An election hard to predict the winner

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Journalist Richard Lapper, director of Financial Times’ Latam Confidential, has presented an analysis of the presidential elections in Brazil during an event offered by EUBrasil Association at the European Parliament in Brussels.

“A very unclear outcome at this point of the presidential elections in Brazil. Very competitive. A quite important election for all sorts of reasons which we can talk about”, said journalist Richard Lapper, director of FT’s Latam Confidential, during a cocktail offered by EUBrasil on 13 October.

Mr Lapper highlighted that the opposition candidate Aécio Neves (PSDB) has delivered a pretty solid campaign but he questioned whether that would be enough to get Mr Neves elected in a runoff against president Dilma Rousseff. “That’s the main question and a very difficult one”, he said.

The journalist highlighted three long term changes in Brazil: consolidation of democracy, macroeconomic stabilisation in the country and the process of social inclusion. “Hyperinflation is now a distant memory for the country. Brazil still has difficulties with inflation, but today inflation is 6%, and not 60, 600 or 6000%”, Mr Lapper said.

He stressed that the economic stability was the work of Fernando Henrique Cardoso’s government, between 1995 and 2002, and added that it was consolidated by former president Luiz Inacio Lula da Silva, who was in power between 2003 and 2010.

“In terms of long-term changes, the social inclusion is another key point in the country and it was made possible by macroeconomic stability. It would be impossible to lift the poor out of poverty without eliminating hyper inflation, but under Luiz Inácio Lula da Silva giant steps forward were made through various measures. Bolsa Familia is very famous and iconic social programme that the Brazilian government has created and has expanded to benefit around like 13 million families at the end of the Lula”.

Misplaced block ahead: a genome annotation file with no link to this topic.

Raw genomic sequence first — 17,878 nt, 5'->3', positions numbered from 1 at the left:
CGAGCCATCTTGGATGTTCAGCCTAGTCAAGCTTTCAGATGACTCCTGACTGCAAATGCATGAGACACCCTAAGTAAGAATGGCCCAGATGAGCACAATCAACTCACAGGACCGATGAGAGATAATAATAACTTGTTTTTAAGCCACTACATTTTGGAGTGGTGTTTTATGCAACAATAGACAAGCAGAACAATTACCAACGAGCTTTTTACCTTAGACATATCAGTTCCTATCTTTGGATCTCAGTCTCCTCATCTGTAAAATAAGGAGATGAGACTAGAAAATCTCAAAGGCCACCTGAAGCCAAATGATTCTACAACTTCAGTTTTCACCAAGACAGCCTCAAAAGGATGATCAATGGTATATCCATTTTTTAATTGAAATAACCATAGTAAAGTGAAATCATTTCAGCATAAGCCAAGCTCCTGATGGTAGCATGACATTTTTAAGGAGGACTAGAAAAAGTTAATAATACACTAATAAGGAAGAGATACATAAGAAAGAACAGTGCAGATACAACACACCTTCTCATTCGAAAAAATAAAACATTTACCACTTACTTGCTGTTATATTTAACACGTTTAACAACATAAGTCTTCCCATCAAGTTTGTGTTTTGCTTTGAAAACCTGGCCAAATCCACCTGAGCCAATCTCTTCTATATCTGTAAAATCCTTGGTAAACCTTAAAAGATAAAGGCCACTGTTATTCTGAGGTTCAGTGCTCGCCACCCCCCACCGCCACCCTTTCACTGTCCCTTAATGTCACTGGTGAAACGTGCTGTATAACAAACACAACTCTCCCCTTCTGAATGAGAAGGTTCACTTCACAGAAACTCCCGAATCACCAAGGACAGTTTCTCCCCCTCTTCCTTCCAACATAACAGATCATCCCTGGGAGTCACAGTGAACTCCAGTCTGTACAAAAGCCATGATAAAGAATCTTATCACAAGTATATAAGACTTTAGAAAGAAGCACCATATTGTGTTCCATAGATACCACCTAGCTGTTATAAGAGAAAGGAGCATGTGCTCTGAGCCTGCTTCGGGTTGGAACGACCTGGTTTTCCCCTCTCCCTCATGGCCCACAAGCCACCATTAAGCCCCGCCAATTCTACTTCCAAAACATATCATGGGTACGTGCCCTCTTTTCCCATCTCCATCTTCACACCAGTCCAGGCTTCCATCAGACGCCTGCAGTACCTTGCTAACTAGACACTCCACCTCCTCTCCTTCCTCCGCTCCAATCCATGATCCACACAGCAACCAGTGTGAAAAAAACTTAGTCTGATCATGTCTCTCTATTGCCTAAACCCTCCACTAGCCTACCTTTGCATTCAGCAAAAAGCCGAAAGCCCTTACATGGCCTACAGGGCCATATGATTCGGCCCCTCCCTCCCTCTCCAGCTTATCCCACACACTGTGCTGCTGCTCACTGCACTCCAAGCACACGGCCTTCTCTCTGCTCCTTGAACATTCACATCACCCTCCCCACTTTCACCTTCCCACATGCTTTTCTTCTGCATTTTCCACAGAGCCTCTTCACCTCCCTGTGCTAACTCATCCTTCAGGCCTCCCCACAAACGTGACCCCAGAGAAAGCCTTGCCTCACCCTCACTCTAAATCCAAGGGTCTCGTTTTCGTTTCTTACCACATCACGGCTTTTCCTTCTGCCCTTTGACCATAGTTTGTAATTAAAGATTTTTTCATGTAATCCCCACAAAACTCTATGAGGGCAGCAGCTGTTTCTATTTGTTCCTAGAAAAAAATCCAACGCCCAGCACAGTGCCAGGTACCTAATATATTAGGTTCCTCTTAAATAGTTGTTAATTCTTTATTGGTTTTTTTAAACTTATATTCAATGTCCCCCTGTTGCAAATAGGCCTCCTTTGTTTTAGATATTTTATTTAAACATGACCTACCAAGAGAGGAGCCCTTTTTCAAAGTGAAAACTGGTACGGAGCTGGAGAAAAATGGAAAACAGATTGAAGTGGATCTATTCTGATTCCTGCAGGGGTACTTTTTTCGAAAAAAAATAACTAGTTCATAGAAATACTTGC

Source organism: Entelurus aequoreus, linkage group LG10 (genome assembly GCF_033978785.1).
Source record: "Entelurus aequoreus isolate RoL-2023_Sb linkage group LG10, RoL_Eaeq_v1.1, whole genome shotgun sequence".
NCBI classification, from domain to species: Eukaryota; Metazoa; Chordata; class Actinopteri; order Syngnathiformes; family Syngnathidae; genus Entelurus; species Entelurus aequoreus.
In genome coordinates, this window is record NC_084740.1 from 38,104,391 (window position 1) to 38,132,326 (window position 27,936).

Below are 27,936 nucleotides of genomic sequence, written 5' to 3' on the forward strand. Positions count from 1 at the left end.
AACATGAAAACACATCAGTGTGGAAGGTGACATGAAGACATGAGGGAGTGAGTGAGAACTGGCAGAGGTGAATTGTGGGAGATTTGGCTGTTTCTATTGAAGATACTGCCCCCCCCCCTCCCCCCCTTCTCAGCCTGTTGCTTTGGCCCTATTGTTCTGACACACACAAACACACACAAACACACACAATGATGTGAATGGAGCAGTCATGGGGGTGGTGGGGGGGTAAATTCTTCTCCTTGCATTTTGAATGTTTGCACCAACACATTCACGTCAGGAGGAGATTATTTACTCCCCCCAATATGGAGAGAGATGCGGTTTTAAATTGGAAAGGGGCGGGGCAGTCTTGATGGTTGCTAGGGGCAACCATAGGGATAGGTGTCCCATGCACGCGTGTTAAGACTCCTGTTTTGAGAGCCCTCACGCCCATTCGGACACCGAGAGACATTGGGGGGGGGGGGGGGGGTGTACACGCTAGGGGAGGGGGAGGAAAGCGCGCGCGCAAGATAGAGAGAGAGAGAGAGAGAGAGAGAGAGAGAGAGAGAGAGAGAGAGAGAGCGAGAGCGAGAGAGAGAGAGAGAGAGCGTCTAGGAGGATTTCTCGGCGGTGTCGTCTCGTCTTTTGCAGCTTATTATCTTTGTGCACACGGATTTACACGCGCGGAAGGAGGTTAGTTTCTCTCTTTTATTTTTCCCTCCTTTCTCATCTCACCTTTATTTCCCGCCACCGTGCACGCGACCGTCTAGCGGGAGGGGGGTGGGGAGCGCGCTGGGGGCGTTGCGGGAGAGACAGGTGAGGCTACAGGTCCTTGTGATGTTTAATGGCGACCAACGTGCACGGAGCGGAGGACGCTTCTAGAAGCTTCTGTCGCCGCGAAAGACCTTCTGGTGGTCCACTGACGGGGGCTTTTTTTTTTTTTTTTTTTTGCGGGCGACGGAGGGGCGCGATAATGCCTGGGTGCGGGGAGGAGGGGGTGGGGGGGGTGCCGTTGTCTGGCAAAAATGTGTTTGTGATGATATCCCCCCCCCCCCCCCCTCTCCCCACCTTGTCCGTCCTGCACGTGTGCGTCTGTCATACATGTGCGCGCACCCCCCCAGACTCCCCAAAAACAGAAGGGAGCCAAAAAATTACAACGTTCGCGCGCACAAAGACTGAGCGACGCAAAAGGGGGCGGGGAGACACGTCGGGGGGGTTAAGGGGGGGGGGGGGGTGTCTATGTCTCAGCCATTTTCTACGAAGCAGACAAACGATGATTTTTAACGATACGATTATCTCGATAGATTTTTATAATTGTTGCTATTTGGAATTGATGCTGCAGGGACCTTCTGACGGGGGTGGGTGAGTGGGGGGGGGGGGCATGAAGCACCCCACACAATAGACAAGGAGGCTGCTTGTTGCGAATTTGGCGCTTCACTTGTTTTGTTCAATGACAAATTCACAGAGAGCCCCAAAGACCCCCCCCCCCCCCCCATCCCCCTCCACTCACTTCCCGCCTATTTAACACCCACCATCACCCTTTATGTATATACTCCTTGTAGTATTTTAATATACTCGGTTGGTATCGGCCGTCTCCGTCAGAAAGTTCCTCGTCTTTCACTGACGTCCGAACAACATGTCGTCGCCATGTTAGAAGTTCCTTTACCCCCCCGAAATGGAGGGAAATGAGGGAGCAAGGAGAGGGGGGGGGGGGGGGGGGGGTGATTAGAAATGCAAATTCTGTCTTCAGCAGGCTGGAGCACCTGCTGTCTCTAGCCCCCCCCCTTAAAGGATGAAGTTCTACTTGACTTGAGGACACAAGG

Mr Lapper recalled that Dilma Rousseff took office aiming to reduce business and capital costs, trying to get productivity moving in Brazil. “Now we have to recognize that the plan did not go as expected. In fact, this is a government that has been dogged by declining growth rates and a real collapse in consumer confidence.”

He reminded that Dilma Rousseff has the support of Brazil’s poorer classes. “In the first round, Dilma got more than 50% in 11 states in the Northeast, the poorest region in the country. Despite the slowing economy, the fact that unemployment is now so low is a great achievement for her to continue to have that support”.

On the possible changes in the country if Aécio Neves wins, Mr Lapper said that the first thing that should happen is a rally in the Brazilian stock market. “Dilma Rousseff has lost investors confidence in both domestic and international markets. Bovespa has risen about 30% from April to the first round of the elections on bets that the opposition would win. Investors bet because they believe that an Aécio Neves’ administration will be more consistent in terms of macroeconomic policies and will have a more market-friendly approach”.